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The Indigenous Voice in World Politics

The Indigenous Voice in World Politics
Since Time Immemorial

Volume: 7

September 1993 | 264 pages | SAGE Publications, Inc
Indigenous peoples represent the unfinished business of decolonization. In this fascinating volume, Franke Wilmer examines how indigenous activists are cultivating international support for a program of self-determination and legal protection, as well as how "the indigenous voice in world politics" is transforming civic discourse within the international community. With the United Nations designation for 1993 as the "Year of Indigenous Peoples," this book could not be more timely in its subject matter or in its scale of coverage. The Indigenous Voice in World Politics will serve as a benchmark text for students in ethnic studies, political science, development studies, sociology, and international relations. "The topic area that Dr. Wilmer has defined is a vital one that will appeal to a broad and growing audience. It is not only of great importance and interest morally and politically, but (in Wilmer's hands) of great significance intellectually. Indeed, Wilmer's ability to combine the moral/political with the intellectual/theoretical is exceptional, and a great source of this project's originality and power. This book will find readers among human rights activists, ethnologists, sociologists, cultural anthropologists, students of international relations, and laypersons interested in indigenous peoples, especially American Indians. This is an impressive project." --Richard H. Brown, University of Maryland at College Park "This is one of the few times anyone from the political science discipline has taken a very good cross view of what has transpired in indigenous cultures." --Ron LaFrance, American Indian Program, Cornell University "The Indigenous Voice in World Politics stands as a benchmark text for use in both undergraduate and graduate courses emphasizing or including consideration of the international status of indigenous peoples." --Ward Churchill, American Indian Studies, University of Colorado at Boulder "While Wilmer's analysis of the legal and philosophical debate on the status of indigenous peoples draws heavily on the U. S. experience, specific examples of the fate of these communities are drawn from all around the globe. This book would make an excellent text for courses in American Indian studies, political science, international relations, and international law, as well as a useful supplementary text for courses on ethnic and racial minorities." --Sociological Imagination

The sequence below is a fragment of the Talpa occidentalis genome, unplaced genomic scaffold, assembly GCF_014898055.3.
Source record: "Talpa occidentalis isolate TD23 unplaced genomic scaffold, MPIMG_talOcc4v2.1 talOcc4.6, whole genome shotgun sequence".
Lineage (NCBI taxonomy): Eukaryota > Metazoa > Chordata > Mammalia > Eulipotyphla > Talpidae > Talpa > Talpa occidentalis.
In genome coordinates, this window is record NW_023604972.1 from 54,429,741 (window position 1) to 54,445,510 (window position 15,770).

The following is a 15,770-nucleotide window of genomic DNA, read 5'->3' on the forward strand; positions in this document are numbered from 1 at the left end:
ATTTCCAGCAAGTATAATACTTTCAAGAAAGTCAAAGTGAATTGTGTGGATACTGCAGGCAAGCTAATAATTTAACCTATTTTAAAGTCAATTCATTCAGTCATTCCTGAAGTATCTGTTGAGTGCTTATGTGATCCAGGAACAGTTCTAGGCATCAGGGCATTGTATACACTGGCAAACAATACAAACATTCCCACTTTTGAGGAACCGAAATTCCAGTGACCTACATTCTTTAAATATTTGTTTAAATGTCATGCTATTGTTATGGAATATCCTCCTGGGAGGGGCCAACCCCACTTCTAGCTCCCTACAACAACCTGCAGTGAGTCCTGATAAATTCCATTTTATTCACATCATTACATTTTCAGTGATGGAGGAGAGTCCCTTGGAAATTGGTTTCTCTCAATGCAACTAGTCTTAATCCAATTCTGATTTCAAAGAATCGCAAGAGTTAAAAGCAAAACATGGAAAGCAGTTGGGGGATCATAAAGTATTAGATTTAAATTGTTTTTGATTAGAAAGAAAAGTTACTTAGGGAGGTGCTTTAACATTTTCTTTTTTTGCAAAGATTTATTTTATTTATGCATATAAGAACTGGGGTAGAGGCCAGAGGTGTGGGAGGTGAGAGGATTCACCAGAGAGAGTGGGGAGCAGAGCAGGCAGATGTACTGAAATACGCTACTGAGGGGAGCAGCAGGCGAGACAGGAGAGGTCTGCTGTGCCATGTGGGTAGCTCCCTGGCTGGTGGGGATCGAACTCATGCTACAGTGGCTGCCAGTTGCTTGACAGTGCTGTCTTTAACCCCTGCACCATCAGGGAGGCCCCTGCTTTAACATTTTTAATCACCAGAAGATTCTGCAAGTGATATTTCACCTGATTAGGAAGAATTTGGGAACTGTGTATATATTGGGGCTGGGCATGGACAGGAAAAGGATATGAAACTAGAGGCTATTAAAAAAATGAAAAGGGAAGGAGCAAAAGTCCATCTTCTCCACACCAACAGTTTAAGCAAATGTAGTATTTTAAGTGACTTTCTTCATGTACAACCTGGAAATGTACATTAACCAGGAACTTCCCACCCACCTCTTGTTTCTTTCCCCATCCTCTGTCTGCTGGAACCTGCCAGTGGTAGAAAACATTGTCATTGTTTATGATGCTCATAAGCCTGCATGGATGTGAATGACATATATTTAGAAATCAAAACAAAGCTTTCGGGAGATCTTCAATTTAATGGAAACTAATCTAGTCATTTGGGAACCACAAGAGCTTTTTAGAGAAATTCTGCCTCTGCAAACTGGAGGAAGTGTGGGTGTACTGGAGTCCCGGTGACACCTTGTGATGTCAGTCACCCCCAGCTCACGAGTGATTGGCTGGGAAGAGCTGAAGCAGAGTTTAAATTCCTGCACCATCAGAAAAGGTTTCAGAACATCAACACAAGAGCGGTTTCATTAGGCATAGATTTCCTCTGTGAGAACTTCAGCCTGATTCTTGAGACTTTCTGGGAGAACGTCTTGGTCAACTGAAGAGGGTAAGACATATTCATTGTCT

Fighting Back
Fourth World Peoples in the World System

Development Can Have Many Meanings
Indigenous Peoples and the Discourse of Modernization

Colonization, Conquest and the Moral Boundaries of the Legal and Political Community
The Great Cause of Civilization
What Indigenous Peoples Want and How They Are Getting It
From Conquest to Self-Determination
The Decolonization of Fourth World Peoples

The Indigenous Voice in World Politics

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ISBN: 9781452254388

ISBN: 9780803953352

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